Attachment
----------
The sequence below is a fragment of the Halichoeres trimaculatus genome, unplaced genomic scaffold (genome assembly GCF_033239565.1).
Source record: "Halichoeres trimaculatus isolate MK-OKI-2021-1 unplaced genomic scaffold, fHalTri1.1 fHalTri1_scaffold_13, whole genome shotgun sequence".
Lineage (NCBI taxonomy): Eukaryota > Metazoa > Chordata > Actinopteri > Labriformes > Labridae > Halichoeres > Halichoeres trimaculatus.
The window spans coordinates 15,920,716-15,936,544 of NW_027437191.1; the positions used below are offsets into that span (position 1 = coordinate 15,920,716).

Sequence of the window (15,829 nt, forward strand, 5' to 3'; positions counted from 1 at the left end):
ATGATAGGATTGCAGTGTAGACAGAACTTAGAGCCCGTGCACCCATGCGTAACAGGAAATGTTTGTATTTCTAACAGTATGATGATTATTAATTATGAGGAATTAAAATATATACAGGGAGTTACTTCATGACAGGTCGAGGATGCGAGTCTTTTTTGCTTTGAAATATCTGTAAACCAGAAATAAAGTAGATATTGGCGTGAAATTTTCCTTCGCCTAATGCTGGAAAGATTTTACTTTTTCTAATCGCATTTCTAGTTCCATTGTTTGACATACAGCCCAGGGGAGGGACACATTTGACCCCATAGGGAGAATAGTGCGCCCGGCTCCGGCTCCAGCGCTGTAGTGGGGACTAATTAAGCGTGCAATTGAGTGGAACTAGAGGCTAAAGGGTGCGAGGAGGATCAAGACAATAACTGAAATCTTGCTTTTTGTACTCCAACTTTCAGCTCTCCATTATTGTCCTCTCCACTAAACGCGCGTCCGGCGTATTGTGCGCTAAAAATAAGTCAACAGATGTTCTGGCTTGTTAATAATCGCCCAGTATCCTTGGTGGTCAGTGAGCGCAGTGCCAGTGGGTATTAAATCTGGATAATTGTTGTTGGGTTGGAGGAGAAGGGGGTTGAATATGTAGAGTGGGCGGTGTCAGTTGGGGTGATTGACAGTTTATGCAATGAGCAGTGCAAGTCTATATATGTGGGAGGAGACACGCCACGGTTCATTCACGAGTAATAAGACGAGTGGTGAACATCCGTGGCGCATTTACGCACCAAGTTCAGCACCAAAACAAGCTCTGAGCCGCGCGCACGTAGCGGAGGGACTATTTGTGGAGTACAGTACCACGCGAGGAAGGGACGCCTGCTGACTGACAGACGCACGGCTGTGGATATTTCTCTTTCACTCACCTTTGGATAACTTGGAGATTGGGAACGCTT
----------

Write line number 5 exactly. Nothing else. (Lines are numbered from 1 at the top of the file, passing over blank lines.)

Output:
Sequence of the window (15,829 nt, forward strand, 5' to 3'; positions counted from 1 at the left end):